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IVES 9 IVES Conference Series 9 Corvina berry morphology and grape composition as affected by two training system (Pergola and Guyot) in a context of climate change scenario

Corvina berry morphology and grape composition as affected by two training system (Pergola and Guyot) in a context of climate change scenario


The Valpolicella area (Veneto Region, Italy) is famous for its high quality wines: Amarone and Recioto, both obtained from partial post-harvest dehydrated red grapes. The main cultivars used for these wines are Corvina and Corvinone. In this Region hundreds of years ago a particular training system (Pergola, cordon/cane with horizontal shoot-positioning) was developed. In the last 20 years the Guyot have been introduced in the area; now Pergola and Guyot are equally widespread in the Valpolicella area. In two different environmental conditions (hill and floodplain) two vineyards, one for each type of training system, were studied along two years (2011-2012). 

Different canopy architectures determined differences in canopy density and bunch microclimate. Point quadrat analysis (PQA), photosynthetically active radiation (PAR) in the fruiting zone and berry temperature measurements were performed to evaluate the differences between the two training systems. The different leaf layer number (LLN) between the two trellis determined a different PAR reaching the bunch that resulted in a different berry temperature. Pergola showed a higher LLN and a consequent lower berry temperature compared with Guyot trellis.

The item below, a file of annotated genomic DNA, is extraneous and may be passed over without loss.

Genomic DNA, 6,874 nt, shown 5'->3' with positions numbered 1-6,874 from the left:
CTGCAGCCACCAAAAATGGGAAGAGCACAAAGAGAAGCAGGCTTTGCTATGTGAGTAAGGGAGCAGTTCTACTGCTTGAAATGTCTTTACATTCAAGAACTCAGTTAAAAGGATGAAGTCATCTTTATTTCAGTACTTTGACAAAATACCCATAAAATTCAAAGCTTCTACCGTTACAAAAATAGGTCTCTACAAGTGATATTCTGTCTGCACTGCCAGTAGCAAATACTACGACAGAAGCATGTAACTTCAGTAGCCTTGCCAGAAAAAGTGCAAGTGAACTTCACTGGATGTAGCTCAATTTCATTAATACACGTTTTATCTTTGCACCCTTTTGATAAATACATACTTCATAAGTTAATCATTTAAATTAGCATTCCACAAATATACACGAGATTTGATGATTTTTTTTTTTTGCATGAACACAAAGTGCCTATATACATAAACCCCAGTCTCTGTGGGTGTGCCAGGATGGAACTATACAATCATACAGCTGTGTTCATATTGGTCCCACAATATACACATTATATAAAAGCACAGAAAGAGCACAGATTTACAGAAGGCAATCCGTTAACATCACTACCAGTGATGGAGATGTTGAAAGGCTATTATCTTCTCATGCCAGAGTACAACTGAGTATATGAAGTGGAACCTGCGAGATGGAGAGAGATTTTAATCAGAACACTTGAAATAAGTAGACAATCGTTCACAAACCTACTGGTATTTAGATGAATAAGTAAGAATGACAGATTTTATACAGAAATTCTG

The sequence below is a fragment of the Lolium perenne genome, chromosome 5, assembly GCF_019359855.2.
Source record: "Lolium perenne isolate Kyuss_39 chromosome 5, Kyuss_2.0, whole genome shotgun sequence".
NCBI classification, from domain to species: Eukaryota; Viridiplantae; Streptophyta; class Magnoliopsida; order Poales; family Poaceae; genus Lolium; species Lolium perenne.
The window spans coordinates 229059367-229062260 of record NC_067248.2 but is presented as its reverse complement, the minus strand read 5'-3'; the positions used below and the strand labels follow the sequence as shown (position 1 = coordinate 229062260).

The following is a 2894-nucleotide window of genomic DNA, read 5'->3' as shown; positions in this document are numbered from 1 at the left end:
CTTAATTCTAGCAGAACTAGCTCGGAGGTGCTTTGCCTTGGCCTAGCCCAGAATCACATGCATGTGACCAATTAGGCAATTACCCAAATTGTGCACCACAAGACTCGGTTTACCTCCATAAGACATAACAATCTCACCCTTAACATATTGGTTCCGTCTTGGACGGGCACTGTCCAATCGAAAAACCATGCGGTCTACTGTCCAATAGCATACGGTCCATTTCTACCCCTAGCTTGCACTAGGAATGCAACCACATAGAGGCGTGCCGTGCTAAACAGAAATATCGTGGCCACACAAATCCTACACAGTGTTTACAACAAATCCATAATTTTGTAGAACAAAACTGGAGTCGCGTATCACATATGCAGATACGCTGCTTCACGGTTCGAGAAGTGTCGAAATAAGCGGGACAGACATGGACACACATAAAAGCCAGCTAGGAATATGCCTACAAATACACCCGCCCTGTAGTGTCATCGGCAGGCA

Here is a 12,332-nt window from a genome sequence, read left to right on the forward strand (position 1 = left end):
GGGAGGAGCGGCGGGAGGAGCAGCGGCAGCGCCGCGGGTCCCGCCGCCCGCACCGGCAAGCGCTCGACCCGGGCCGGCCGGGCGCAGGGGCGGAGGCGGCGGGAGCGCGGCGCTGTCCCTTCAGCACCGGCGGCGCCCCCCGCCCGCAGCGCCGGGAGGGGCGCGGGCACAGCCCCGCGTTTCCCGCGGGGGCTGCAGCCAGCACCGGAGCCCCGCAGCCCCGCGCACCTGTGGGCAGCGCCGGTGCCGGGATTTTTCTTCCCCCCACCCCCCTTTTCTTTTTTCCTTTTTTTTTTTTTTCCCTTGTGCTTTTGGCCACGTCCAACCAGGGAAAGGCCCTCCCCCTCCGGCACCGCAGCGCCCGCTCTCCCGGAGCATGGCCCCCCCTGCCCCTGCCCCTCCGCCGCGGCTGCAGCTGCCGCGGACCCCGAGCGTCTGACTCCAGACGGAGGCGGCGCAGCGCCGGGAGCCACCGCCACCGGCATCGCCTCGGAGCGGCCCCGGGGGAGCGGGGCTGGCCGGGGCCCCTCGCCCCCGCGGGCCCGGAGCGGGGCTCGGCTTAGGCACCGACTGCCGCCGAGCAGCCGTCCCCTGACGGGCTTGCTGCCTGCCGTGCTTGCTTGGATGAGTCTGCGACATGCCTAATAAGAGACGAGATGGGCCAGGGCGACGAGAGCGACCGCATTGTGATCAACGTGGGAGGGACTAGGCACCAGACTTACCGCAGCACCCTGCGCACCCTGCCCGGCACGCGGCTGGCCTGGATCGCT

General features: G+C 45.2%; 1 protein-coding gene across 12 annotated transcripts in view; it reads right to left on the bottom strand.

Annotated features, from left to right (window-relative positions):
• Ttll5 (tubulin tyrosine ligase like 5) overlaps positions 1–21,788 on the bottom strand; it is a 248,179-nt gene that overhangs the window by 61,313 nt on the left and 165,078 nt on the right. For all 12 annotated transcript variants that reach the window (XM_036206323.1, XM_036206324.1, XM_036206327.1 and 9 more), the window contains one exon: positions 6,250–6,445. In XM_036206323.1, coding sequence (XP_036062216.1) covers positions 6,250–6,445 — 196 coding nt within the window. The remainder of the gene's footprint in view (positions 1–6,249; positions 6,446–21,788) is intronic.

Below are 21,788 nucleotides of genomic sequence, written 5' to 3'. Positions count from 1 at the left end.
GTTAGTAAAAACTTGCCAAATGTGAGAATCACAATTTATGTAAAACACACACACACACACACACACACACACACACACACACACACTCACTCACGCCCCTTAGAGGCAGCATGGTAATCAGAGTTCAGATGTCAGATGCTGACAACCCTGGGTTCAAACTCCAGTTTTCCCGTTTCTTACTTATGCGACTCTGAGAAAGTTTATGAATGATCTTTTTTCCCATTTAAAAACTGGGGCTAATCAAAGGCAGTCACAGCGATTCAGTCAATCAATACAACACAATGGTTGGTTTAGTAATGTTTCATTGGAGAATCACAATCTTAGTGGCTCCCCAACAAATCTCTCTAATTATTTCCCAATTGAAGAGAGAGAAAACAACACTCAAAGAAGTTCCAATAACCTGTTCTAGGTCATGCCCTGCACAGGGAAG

The ThS of Pergola always showed a thinner skin compared with the Guyot. Tartaric acid content was significantly affected by the training system and resulted higher in the Pergola trellis. The ANT was higher where maximum berry temperature was lower, i. e. in intracanopy bunch of Pergola. Ew and TSS content were not affected by both the position in the canopy and the training system; just a year effect was founded. This study highlight the effect of the training system on some important grape parameters in a context of climate change, also for the post-harvest dehydration process of Corvina.


Publication date: August 18, 2020

Issue: Terroir 2014

Type: Article


Fabrizio BATTISTA (1), Despoina PETOUMENOU (1), Federica GAIOTTI (1), Lorenzo LOVAT (1), Duilio PORRO (2), Diego TOMASI (1)

(1) Centro di Ricerca per la Viticoltura, Consiglio per la Ricerca e la Sperimentazione in Agricoltura, Viale 28 Aprile 26, Conegliano (TV), Italy 
(2) Fondazione Edmund Mach, Centro di Trasferimento Tecnologico, via Mach 1, S.Michele a/A (TN), Italy

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training system, Pergola, post-harvest dehydration, epicuticular wax, skin thickness, Corvina


IVES Conference Series | Terroir 2014


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